Figure 9–1. The basic chronic cough treatment algorithm (inspired by Pratter et al.5). An initial treatment algorithm for treating clinicians on the front lines of chronic cough. This is not ideal for the refractory chronic cough patient who has seen multiple providers and has already had multiple tests and treatments. It is not efficient in these cases because a quaternary chronic cough referral center clinician will have more clinical acumen and can often work in a more efficient and cost-saving manner outside this fixed pathway.
More recently, a study by Carroll et al used the Francis et al study’s cost estimates to determine if up-front impedance with dual-pH testing could decrease the cost burden in the reflux workup of patients with LPR.7 The Carroll study reported an estimated 40% average cost savings over empiric high-dose PPI medication trials. With PPIs being the primary driver of cost to the healthcare system and with more data suggesting potential deleterious side effects of PPI use, up-front reflux testing makes sense.8 Many centers (and thus patients) do not have access to HEMII-pH testing, thus the ability to perform a 24-hour reflux test that evaluates acid and nonacid refluxed stomach contents to and above the UES. Using clinical acumen and positive predictive value in the face of patient-reported symptoms beyond chronic cough, more traditional tests for reflux such as capsule pH-metry (BRAVOTM Reflux Testing System, Medtronic Inc, Minneapolis, MN) or dual pH probes may be worth exploring first before prescribing PPIs. If up-front, acid-only reflux testing is unrevealing, it may at least prevent unnecessary PPI prescriptions and lead to further referral to a center where HEMII-pH testing is available for some chronic cough patients.
ASKING FOR THE RIGHT HELP AT THE RIGHT TIME
Instead of an algorithm, the diagrammatic approach to the refractory chronic cough patient who has already had a thorough workup by numerous other providers and who has tried prior medical or surgical therapies is more akin to a treatment “wheel” (Figure 9–2). The quaternary chronic cough clinician sits with the patient at the center of the wheel, and all available unexplored options reside at the end of the spokes leading to and from the center. The treating clinician can pull any and all diagnostic and therapeutic options back from the rim individually or in tandem. Depending on the quaternary clinician’s specialty, the spokes of the wheel will vary. For example, if a pulmonologist is the lead, a laryngologist would be at the end of one of the spokes and vice versa. For many patients, the number of spokes will be few due to their prior workup, and thus the potential for improvement is closer at hand. Some patients have had a partial or incomplete workup in numerous areas, and more spokes of the wheel will potentially need to be explored. Any missing pieces, especially of the prior pulmonary and sinonasal workup, are identified, as are treatments that can be offered for chronic cough beyond the big three etiologies. It is important to know what options remain for the patient (ie, they have already had a good neuromodulator medication trial, or they underwent vocal fold augmentation for a known paresis).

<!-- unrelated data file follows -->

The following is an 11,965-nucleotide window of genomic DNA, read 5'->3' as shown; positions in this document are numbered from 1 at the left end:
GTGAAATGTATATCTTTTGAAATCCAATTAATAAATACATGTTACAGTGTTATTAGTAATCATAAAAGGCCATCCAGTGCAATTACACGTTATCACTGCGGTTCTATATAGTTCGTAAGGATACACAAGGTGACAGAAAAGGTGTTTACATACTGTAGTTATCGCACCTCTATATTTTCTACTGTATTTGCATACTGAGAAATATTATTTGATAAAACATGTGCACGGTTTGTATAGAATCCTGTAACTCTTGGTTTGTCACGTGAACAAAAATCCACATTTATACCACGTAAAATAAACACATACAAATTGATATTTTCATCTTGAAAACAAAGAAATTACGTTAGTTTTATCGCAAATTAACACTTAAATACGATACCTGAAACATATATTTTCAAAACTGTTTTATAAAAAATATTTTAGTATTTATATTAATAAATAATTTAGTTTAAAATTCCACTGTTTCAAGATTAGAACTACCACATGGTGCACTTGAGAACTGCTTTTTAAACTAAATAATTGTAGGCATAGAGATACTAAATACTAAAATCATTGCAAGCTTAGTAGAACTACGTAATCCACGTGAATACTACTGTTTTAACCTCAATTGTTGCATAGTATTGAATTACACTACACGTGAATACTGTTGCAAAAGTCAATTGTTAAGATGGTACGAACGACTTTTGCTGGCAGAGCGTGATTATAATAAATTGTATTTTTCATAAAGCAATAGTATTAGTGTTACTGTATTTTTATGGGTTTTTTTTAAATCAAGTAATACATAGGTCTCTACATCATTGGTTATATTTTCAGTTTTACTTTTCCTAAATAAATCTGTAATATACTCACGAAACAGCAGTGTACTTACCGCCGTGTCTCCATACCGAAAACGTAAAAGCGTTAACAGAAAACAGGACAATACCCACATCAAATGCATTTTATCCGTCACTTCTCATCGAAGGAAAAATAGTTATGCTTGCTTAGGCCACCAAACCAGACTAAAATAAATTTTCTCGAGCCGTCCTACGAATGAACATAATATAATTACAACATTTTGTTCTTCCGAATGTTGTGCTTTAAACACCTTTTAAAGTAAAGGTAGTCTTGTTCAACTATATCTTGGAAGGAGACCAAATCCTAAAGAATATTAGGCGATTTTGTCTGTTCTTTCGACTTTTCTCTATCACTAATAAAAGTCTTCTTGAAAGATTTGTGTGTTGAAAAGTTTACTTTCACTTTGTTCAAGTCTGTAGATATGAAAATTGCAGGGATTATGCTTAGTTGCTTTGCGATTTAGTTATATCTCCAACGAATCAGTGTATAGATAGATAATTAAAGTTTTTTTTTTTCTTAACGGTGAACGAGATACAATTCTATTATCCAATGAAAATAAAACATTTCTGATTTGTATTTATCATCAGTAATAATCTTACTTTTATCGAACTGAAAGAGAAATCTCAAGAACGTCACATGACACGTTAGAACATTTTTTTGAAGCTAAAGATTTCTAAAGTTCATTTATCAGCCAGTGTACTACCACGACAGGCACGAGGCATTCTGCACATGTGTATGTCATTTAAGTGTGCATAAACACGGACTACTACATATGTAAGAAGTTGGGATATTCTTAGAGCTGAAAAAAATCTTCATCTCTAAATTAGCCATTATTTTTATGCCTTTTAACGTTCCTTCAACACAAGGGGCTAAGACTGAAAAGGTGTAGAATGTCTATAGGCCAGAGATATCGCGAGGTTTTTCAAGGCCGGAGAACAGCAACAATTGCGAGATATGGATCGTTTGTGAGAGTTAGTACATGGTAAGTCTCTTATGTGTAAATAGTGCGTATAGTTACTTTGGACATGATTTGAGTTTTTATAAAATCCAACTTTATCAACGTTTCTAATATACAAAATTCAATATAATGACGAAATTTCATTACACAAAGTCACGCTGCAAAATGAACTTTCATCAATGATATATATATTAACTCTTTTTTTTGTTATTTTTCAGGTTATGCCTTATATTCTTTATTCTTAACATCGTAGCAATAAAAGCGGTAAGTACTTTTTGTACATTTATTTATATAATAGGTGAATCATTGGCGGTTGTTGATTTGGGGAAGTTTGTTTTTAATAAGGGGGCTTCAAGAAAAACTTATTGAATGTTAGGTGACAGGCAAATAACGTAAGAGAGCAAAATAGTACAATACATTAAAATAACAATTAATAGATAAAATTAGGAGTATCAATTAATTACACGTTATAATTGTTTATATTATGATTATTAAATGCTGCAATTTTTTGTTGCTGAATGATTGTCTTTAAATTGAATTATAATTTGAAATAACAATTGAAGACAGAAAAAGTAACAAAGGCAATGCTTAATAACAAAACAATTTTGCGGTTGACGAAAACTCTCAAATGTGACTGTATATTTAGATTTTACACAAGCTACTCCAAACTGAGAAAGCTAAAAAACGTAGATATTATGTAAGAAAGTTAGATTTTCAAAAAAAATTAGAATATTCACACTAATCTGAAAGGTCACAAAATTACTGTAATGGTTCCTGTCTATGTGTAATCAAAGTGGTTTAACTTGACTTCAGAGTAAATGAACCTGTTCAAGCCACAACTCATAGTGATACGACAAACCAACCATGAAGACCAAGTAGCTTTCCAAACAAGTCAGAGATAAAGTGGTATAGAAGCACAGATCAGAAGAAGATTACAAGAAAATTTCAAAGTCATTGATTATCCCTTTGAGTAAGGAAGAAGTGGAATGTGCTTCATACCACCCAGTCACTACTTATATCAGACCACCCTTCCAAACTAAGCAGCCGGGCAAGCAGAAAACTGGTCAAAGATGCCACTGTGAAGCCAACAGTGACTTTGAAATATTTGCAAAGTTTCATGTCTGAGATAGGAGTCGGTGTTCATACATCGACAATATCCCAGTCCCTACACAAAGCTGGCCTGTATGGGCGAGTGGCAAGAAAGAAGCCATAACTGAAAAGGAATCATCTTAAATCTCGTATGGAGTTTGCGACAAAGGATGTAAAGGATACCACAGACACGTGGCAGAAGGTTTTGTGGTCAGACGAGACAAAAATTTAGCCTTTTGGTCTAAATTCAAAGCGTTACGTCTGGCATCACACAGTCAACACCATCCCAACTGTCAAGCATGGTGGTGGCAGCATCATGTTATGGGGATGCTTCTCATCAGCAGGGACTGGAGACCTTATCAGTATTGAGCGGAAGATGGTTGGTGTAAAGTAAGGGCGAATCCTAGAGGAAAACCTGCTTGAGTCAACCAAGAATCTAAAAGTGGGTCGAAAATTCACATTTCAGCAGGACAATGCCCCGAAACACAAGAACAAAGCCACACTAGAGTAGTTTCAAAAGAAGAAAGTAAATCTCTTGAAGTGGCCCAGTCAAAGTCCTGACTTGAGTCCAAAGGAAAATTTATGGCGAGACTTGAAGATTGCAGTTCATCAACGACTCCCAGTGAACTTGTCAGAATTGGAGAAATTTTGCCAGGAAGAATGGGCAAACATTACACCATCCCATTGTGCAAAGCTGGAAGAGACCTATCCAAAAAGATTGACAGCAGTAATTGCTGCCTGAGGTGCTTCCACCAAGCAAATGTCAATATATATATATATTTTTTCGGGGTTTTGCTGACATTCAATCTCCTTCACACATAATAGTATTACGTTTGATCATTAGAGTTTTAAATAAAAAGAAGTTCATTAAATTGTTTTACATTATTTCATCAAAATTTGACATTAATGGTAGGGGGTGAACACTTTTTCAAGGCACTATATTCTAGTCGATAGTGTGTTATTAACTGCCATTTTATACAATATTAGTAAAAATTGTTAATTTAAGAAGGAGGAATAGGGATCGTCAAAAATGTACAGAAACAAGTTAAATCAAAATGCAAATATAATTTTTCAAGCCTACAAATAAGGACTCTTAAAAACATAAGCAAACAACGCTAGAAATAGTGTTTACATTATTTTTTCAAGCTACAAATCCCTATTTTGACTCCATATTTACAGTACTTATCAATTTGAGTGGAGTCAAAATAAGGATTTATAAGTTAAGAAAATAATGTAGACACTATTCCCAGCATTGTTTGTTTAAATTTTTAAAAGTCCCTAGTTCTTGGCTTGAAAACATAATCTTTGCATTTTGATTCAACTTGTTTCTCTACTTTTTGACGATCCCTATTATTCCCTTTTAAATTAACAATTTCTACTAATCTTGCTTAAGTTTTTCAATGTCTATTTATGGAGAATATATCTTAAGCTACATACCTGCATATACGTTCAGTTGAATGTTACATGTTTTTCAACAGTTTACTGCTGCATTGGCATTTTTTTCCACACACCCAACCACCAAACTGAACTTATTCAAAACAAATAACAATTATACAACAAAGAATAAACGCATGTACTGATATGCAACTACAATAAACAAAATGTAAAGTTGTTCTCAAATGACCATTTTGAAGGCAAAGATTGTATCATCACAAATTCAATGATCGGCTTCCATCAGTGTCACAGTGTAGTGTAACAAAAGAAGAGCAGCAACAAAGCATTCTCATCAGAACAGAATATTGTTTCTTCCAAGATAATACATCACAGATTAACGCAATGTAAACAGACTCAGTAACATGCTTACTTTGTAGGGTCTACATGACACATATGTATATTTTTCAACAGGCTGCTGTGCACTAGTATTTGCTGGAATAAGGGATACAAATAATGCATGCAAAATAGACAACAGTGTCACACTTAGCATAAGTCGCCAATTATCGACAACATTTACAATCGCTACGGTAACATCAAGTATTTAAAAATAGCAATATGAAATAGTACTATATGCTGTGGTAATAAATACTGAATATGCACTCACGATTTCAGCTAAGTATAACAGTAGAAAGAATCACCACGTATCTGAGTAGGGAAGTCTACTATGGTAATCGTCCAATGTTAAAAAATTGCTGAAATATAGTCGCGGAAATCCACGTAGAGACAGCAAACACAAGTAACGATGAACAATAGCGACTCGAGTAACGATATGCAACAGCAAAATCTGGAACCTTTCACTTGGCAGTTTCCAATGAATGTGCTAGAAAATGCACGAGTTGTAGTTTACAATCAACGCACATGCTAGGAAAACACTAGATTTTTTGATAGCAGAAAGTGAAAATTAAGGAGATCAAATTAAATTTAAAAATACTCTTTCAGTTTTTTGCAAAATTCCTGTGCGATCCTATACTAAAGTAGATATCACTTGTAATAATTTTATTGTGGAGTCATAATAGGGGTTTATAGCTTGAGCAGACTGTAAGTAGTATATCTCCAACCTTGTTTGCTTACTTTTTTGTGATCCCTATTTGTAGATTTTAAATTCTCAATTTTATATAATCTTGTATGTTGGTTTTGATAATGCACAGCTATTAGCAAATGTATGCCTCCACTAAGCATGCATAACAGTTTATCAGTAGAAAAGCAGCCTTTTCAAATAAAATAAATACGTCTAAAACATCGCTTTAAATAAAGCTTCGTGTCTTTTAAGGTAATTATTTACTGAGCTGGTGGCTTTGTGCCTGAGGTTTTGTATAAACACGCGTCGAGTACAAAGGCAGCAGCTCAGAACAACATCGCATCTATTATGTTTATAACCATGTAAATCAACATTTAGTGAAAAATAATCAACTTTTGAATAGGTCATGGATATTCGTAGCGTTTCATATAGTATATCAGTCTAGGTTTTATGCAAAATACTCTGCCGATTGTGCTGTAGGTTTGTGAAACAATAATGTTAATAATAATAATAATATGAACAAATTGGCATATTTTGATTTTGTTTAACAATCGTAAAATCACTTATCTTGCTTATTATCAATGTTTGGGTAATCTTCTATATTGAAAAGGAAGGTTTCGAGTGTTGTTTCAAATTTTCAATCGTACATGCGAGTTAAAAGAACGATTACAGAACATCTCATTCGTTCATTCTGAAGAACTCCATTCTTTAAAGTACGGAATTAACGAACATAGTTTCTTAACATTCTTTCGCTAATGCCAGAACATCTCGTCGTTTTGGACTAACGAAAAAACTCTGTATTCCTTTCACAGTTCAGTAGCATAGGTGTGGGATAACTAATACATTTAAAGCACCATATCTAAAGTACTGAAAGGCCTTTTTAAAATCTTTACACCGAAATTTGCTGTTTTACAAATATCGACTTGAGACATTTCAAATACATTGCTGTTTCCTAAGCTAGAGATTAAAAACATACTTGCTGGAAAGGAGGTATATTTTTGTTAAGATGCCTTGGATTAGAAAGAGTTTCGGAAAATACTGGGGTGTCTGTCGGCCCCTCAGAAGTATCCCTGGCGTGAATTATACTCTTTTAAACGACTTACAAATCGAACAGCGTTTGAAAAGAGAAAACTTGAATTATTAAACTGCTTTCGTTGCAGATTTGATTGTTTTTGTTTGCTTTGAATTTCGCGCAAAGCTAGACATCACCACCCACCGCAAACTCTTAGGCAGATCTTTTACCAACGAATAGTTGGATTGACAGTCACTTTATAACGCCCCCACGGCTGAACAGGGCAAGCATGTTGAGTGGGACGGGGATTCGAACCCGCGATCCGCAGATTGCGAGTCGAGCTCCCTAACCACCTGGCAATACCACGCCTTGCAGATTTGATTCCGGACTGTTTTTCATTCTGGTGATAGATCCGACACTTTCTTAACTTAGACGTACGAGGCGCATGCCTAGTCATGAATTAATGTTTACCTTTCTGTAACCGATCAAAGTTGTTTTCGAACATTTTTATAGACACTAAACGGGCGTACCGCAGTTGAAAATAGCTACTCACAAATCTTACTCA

Clinical experience and positive predictive value of which etiology is causing the chronic cough will typically direct the order in which patients explore different spokes on the wheel. Etiologies with malignant potential are always explored first, or at least in tandem with the highest nonmalignant potential etiology, especially in smokers. Cancers of the esophagus, airway, lung, and head and neck are always on the radar of the quaternary chronic cough clinician. These concerns seem obvious, but they can easily be overlooked—for example, if the chronic cough patient is a smoker and has yet to see a pulmonologist, or if the patient has solid food dysphagia and a barium swallow, or better yet an EGD, has not been performed in a prior heavy smoker. Chronic cough in the face of persistent hoarseness is often accompanied by benign vocal fold changes, but laryngoscopy is required in patients with persistent hoarseness of 4 weeks or more to rule out laryngeal or other mucosal malignancies of the head and neck. In smokers the 4-week waiting period is ignored when there is no other reason for the voice change (concurrent upper respiratory infection, etc).9 Chronic cough in the face of unilateral middle ear effusion, unremitting nasal obstruction and recurrent epistaxis requires nasopharyngoscopy and nasal endoscopy before treating empirically to rule out sinonasal tumors.
Figure 9–2. The refractory chronic cough wheel. With the patient and quaternary clinician at the center, clinical judgment and patient history guide which spokes of the wheel deserve exploration. The patient is sent “out” the spokes to another specialist, diagnostic, or treatment option then returns “in” for reassessment and further consideration if necessary.